Low level laser therapy (LLLT) has been used widely in the treatment of various chronic painsyndromes in dentistry, pain clinics, and orthopedics. In particular, in dentistry the application of LLLT isincreasing in many cases, such as dentin hyperesthesia, aphtha, and temporomandibular joint dysfunction.There is general agreement that LLLT is effective for improving blood circulation, for pain attenuation, andfor wound healing. Although a large number of studies have been done on laser effects, most of them areclinical reports, and only a few studies have so far focused on cell biological research. As such, themechanism of laser-induced analgesic effects remains unknown. In this report, we describe the effects of lowlevel laser irradiation on nerve cells in vitro, and demonstrate the mechanism of the analgesic effect in LLLT. A Ga-Al-As diode laser (trinpl D, YOSHIDA, Japan) was used as the laser apparatus. The experimentalcells were from the neurosecretory PC12 cell line, established from rat adrenal pheochromocytoma by Greeneand Tischler in 1976. After short-term laser irradiations (0.3-0.5J/cm2) to PC12 cells differentiated bytreatment with nerve growth factor, terminals of neurites underwent swelling within a few minutes. At thesesites, the density of the cytoplasmic matrix was reduced, and the number of synaptic vesicles was decreased.After long-term laser irradiations (15.0J/cm2), synaptic vesicles completely disappeared from terminals thatwere extremely swollen, and the density of the cytoplasmic matrix was greatly reduced, whereas cell bodieswere still well preserved. Some of the cells appeared to be in degeneration and had retracted their neurites, accompanied by alterations of F-Actin structures. The laser irradiation induced a temporary increase in intracellular free calcium ion concentrations ([Ca2+] i), making them 1.7-fold higher in terminals and 2.7-fold higher in cell bodies, and enhanced the amplitude ofcalcium oscillation. In terminals, the peak level of [Ca2+] i. was 1400nM, and the interval time of each peak wasabout 200 ms, but in cell bodies, calcium oscillation was not clear. Thus, the mechanism of the laser-induced analgesic effect is clearly demonstrated to be that the laserstimulates calcium ion influx and neurotransmitter release, and then degenerates terminals and processes ofneurites, according to alterations of actin organization. These findings suggest that LLLT attenuates thesensibility of nerve cells to painful stimuli and produces analgesic effects.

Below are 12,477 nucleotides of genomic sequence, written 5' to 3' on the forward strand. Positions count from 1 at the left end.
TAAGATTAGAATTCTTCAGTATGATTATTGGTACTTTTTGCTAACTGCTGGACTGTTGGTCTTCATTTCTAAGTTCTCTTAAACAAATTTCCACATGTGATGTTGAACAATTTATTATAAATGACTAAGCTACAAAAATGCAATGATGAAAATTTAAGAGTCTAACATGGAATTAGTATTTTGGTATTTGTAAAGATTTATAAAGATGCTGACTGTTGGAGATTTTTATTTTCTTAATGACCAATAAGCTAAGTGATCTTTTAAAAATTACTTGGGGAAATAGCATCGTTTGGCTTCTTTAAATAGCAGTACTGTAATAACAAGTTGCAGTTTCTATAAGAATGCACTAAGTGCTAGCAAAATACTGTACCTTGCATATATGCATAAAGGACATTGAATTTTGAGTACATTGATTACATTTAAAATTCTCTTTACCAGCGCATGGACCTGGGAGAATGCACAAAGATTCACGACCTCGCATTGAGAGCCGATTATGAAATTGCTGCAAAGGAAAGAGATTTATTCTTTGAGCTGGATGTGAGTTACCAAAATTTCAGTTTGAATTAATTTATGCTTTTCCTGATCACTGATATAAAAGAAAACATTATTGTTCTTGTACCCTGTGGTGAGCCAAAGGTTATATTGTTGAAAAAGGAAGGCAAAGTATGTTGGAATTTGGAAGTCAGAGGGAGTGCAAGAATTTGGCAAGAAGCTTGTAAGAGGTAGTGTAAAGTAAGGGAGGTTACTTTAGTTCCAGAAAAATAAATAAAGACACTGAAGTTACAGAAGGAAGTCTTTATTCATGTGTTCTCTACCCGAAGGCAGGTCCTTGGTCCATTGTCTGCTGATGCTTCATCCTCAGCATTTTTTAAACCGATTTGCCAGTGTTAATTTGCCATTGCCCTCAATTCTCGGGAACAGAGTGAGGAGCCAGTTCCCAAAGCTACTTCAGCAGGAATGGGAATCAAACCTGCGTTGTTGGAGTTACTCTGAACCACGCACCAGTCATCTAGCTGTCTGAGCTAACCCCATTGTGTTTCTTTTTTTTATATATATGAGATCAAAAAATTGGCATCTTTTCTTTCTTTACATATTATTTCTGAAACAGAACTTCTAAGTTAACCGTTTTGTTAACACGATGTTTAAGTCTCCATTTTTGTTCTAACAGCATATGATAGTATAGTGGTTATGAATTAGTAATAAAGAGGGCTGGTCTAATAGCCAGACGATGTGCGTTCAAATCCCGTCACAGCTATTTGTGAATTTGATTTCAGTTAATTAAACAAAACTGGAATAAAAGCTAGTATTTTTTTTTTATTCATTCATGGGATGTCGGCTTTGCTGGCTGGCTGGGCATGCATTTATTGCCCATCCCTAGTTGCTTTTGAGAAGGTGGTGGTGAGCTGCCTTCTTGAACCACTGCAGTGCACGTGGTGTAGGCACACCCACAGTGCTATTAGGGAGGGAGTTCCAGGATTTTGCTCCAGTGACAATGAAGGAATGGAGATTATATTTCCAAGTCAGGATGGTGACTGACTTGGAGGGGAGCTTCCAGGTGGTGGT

Recently, many studies have been performed on the Er: YAG laser to expand its clinical use.This investigation aimed at evaluating the effects of Er: YAG laser irradiation using newly designed contactprobes on human dentin surfaces. Dentin disks were prepared from tooth crowns of human molars. An Er: YAG laser (MEY-1, J. Morita, Kyoto, Japan) was irradiated at 30mJ through two kinds of newly designedcontact probes, and a conventional flat end-type contact probe. The newly designed probes, which had a sharpend, were used for experimental groups (Group C, n=10, Group J, n=10), and a flat end contact probe (GroupA, n=10) was used as a control. Touching the end of the contact probes with the surfaces of dentin disks, onelaser pulse was delivered under water spray cooling. After the laser irradiation, samples were stained withrhodamine 123, and observed by confocal laser scanning microscopy (CLSM) and scanning electron microscopy (SEM), to evaluate the laser-irradiated surfaces three-dimensionally. Results obtained were as follows. 1. In every dentin disk, a cavity was created by the laser shot. The cavities were significantly deeper inGroups C and J than in Group A (P<0.0001, ANOVA). On the other hand, cavities of Group A had asignificantly larger diameter compared with those of Groups C and J (P<0.0001, ANOVA). 2. SEM observation showed no debris on the cavity surfaces in any group. However, melted dentin surfaceswere observed only in the experimental groups.